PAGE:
Obama to Unseal Files on Argentina's 'Dirty War'
By Julie Hirschfeld Davis
The New York Times
March 18, 2016
America's Role in Argentina's Dirty War
The New York Times Editorial Board
March 17, 2016
The Kissinger State Department Telcons
Telcons Show Kissinger Opposed Human Rights Diplomacy;
October 1, 2004
Secretary of State Henry Kissinger (right) and Argentine Foreign Minister Cesar Guzzetti
(Photo courtesy of Clarín.com (Argentina))
Washington, March 18, 2016 – As President Obama prepares to go to Argentina next week on the 40th anniversary of the military coup, the National Security Archive hailed his decision to declassify hundreds of still secret CIA and Defense Department records on the repression during the military dictatorship. The special declassification was announced yesterday by National Security Advisor Susan Rice who said that “to underscore our shared commitment to human rights,” President Obama would “announce a comprehensive effort to declassify additional documents including for the first time military and intelligence records.”
The declassification project comes as human rights groups in Argentina are commemorating the upcoming anniversary of the coup on March 24, 1976, which ushered in an era of extreme repression. During the seven-year military dictatorship that followed, more than 20,000 Argentines were kidnapped, executed and disappeared by state security forces.
By announcing the declassification on such a significant date, according to Archive analyst Carlos Osorio, the Obama administration has demonstrated “tangible and concrete U.S. support for the pursuit of human rights and justice in Argentina.” President Obama’s use of “declassified diplomacy” to reach out to human rights victims, Osorio stated, “would be received as a gesture that opens paths of friendship and respect in the heart of Argentina.”
The Obama declassification project builds on a previous effort to release records during the Clinton administration. After President Clinton authorized a special declassification project on Chile in 1999 and 2000, the National Security Archive assisted the Abuelas de la Plaza de Mayo and the Argentine Embassy in crafting a request to the U.S. government for a similar project on Argentina. Secretary of State Madeleine Albright agreed to order the review and release of State Department records and some 4700 documents were eventually declassified early in the Bush administration. But the CIA, Defense Department and FBI did not participate in the Argentina declassification--leaving thousands of the most detailed intelligence records on repression still secret and inaccessible for use by victims’ families in Argentina to hold former military officials accountable for their human rights crimes.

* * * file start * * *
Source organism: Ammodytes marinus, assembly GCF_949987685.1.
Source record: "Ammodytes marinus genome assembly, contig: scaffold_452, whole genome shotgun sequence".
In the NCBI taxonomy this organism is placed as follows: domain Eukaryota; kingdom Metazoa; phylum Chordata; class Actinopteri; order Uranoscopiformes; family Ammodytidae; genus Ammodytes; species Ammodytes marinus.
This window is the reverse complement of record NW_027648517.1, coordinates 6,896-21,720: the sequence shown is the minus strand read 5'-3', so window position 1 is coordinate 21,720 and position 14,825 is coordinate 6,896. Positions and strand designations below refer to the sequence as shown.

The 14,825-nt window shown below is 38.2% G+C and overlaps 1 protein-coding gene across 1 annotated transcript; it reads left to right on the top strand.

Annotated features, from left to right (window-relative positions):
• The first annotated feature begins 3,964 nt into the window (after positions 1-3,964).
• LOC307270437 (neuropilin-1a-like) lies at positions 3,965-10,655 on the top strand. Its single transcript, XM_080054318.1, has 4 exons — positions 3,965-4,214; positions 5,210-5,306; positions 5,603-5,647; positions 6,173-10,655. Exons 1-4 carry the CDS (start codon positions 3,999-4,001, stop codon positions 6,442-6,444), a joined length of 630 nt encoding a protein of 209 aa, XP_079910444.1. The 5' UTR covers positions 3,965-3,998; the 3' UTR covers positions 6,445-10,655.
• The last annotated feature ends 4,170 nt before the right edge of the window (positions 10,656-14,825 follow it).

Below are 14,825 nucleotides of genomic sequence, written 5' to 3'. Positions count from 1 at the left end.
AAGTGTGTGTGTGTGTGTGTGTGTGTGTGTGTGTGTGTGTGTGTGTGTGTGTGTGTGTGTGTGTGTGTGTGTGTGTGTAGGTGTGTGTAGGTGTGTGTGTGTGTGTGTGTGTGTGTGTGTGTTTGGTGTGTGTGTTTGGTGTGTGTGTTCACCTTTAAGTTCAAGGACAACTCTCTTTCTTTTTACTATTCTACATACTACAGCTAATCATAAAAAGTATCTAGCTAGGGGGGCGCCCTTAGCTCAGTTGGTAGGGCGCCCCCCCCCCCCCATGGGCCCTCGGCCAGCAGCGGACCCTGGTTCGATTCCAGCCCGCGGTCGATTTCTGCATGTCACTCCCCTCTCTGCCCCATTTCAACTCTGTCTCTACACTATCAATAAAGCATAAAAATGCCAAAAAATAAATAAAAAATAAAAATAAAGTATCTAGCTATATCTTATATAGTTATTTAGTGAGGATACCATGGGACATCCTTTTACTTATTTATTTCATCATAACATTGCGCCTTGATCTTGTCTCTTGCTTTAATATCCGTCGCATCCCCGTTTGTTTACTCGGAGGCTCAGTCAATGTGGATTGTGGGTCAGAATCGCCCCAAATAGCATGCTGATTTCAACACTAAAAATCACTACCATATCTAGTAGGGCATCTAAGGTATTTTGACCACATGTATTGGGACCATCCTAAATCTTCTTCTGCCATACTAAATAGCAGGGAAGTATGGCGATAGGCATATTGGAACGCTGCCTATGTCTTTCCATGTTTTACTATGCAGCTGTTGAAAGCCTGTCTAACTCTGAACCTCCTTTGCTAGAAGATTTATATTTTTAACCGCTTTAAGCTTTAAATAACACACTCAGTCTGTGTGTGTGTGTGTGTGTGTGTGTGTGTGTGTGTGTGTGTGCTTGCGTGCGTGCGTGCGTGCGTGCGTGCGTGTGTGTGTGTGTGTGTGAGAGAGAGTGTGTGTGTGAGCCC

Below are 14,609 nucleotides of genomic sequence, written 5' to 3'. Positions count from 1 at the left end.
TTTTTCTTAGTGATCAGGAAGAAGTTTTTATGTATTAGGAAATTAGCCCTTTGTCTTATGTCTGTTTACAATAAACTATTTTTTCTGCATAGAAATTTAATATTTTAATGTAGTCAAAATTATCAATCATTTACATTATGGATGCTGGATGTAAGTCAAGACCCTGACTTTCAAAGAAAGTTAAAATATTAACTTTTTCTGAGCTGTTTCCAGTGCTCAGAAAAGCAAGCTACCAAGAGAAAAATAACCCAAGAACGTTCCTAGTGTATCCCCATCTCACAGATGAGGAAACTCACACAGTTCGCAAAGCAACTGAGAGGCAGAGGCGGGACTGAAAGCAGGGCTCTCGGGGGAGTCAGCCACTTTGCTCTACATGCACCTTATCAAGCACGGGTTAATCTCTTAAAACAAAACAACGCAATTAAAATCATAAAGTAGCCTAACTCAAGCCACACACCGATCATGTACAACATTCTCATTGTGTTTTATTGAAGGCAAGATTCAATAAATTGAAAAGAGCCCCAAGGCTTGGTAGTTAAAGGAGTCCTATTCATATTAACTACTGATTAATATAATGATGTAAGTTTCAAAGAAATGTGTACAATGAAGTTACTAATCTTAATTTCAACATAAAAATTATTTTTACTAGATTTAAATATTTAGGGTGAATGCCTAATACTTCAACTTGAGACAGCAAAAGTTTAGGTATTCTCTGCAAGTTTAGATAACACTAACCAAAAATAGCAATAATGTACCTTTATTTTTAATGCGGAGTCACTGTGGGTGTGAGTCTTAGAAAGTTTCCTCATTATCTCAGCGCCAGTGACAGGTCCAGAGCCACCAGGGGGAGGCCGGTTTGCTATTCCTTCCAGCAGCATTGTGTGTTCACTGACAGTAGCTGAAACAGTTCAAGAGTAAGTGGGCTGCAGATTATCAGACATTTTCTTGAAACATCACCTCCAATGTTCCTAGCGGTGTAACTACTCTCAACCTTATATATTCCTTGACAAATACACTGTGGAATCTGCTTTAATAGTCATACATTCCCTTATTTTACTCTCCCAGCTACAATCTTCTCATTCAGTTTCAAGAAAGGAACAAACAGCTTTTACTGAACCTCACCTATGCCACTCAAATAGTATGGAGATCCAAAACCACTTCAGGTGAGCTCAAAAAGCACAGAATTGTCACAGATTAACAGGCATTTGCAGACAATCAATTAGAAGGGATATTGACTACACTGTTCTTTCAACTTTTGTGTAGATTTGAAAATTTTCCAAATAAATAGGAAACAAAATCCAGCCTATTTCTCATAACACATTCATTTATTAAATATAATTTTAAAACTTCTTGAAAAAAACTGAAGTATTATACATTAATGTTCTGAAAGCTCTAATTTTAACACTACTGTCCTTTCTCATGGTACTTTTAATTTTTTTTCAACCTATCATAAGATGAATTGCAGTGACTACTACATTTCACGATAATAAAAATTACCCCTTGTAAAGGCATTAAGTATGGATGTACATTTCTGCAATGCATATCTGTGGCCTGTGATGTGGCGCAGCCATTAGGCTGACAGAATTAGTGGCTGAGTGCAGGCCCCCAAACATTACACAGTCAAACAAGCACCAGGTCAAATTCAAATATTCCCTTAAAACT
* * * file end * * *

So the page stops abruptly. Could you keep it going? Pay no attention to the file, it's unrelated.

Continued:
The CIA, Defense Department and FBI documents that the Obama Administration will now review for release are likely to shed significant light on the detailed U.S. knowledge of the repression during the dictatorship. According to documents obtained by the National Security Archive through the Freedom of Information Act and research, the new military regime believed they had “the green light” from then-Secretary of State Henry Kissinger for repression. In a secret memorandum of conversation obtained under the FOIA by Osorio, only ten weeks after the coup Kissinger told the military’s foreign minister, "If there are things that have to be done, you should do them quickly.” After the U.S. Ambassador, Robert Hill, issued a demarche to the military regime for its escalating human rights atrocities, according to another document obtained through the FOIA, Kissinger demanded to know "in what way is it [the demarche] compatible with my policy." "I want to know who did this and consider having him transferred," he informed his top aide on Latin America, Harry Shlaudeman.
To provide a historical context for the President’s decision to declassify more records on Argentina, the National Security Archive today posted a unique collection of documents that reveal initial support by Kissinger for the abuses of the Argentine generals. After being told during a staff meeting only two days after the coup “to expect a fair amount of repression, probably a good deal of blood, in Argentina,” Kissinger issued instructions on U.S. policy toward the new military junta: "Whatever chance they have, they will need a little encouragement … because I do want to encourage them. I don't want to give the sense that they're harassed by the United States."
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